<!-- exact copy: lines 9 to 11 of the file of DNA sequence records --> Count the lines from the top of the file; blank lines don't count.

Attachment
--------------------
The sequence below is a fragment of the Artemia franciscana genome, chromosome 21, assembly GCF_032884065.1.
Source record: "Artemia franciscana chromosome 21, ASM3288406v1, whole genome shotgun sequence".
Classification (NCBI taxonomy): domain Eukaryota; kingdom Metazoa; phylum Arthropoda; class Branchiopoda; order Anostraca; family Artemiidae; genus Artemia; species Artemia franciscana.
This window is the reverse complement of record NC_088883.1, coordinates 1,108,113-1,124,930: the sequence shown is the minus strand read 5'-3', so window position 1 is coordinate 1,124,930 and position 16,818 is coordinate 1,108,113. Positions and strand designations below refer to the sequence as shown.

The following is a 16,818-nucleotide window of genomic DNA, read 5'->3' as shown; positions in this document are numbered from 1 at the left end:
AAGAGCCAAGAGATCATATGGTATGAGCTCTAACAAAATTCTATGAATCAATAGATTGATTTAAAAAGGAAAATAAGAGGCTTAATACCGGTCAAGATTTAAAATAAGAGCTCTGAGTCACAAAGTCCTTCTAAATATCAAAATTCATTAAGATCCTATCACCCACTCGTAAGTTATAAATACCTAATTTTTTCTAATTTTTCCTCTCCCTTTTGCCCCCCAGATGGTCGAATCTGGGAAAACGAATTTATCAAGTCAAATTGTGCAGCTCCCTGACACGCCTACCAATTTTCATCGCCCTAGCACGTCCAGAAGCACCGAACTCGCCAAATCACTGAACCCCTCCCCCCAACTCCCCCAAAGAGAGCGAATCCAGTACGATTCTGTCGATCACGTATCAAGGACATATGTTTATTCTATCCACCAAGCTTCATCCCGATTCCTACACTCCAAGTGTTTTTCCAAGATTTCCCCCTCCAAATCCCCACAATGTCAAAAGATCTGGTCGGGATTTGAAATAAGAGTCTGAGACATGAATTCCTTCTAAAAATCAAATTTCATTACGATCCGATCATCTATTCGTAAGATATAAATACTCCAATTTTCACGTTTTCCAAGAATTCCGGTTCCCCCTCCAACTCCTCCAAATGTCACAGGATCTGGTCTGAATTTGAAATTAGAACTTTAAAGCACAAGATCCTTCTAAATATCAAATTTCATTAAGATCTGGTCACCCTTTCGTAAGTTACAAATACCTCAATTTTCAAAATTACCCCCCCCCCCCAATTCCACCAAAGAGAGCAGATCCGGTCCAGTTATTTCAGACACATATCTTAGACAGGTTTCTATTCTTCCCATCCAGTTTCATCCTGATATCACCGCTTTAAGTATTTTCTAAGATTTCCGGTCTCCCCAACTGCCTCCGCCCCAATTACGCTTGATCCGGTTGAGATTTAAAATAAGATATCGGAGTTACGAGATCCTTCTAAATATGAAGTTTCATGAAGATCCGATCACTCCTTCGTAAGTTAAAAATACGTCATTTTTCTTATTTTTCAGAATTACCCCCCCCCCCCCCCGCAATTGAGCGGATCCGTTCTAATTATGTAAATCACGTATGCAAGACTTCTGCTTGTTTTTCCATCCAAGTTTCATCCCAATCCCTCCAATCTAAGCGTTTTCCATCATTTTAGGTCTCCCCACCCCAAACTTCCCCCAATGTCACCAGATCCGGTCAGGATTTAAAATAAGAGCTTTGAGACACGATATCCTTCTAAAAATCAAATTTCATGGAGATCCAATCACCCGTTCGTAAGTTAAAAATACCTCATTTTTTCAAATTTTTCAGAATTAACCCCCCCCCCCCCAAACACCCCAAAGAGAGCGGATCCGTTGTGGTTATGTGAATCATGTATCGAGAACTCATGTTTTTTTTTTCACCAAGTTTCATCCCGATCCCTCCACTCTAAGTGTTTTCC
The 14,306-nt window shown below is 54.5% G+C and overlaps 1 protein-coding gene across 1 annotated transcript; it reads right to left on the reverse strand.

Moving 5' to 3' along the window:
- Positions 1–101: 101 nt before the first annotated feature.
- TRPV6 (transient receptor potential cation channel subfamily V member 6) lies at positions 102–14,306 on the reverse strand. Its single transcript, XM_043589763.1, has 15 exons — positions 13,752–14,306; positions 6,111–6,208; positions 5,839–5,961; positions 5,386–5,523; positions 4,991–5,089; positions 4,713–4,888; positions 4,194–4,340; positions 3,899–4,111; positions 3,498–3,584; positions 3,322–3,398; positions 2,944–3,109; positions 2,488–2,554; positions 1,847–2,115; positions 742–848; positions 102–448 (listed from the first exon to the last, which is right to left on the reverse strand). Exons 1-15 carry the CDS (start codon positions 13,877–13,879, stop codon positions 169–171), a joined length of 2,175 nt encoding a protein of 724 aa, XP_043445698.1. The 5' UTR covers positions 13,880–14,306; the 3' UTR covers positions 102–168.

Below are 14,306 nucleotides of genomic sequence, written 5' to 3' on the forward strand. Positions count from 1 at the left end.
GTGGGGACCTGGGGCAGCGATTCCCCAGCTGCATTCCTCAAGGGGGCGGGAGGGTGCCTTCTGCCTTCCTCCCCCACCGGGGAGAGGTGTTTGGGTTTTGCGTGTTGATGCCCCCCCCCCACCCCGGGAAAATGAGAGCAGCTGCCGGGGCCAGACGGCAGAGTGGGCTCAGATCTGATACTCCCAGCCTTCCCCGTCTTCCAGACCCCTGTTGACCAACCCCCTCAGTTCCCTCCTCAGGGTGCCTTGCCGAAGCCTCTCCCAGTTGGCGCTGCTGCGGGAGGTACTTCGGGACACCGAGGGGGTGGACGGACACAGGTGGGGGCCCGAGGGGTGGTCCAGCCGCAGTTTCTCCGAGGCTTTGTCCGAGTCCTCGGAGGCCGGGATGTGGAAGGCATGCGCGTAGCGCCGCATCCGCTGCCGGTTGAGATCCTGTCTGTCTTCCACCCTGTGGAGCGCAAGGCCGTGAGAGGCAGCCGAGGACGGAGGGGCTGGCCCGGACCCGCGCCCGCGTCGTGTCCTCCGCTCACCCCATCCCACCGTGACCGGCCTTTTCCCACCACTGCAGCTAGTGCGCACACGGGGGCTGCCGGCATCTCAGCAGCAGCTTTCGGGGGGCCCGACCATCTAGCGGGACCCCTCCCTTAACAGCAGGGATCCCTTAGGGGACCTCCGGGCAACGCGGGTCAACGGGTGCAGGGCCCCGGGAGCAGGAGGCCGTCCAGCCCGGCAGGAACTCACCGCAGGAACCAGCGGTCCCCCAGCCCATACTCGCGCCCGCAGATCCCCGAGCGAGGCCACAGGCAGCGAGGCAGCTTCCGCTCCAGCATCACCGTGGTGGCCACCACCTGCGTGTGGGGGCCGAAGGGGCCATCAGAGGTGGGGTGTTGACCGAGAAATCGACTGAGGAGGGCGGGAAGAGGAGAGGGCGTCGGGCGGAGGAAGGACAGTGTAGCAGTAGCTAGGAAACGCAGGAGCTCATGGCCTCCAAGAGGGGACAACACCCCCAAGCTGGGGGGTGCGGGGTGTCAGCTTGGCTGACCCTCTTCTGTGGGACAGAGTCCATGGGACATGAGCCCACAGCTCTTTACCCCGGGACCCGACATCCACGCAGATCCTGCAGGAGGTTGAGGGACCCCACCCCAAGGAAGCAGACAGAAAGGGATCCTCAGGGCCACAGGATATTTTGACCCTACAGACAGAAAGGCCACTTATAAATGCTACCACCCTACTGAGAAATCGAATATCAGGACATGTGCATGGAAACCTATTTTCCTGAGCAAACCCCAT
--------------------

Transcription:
- Positions 1–101: 101 nt before the first annotated feature.
- TRPV6 (transient receptor potential cation channel subfamily V member 6) lies at positions 102–14,306 on the reverse strand. Its single transcript, XM_043589763.1, has 15 exons — positions 13,752–14,306; positions 6,111–6,208; positions 5,839–5,961; positions 5,386–5,523; positions 4,991–5,089; positions 4,713–4,888; positions 4,194–4,340; positions 3,899–4,111; positions 3,498–3,584; positions 3,322–3,398; positions 2,944–3,109; positions 2,488–2,554; positions 1,847–2,115; positions 742–848; positions 102–448 (listed from the first exon to the last, which is right to left on the reverse strand). Exons 1-15 carry the CDS (start codon positions 13,877–13,879, stop codon positions 169–171), a joined length of 2,175 nt encoding a protein of 724 aa, XP_043445698.1. The 5' UTR covers positions 13,880–14,306; the 3' UTR covers positions 102–168.

Below are 14,306 nucleotides of genomic sequence, written 5' to 3' on the forward strand. Positions count from 1 at the left end.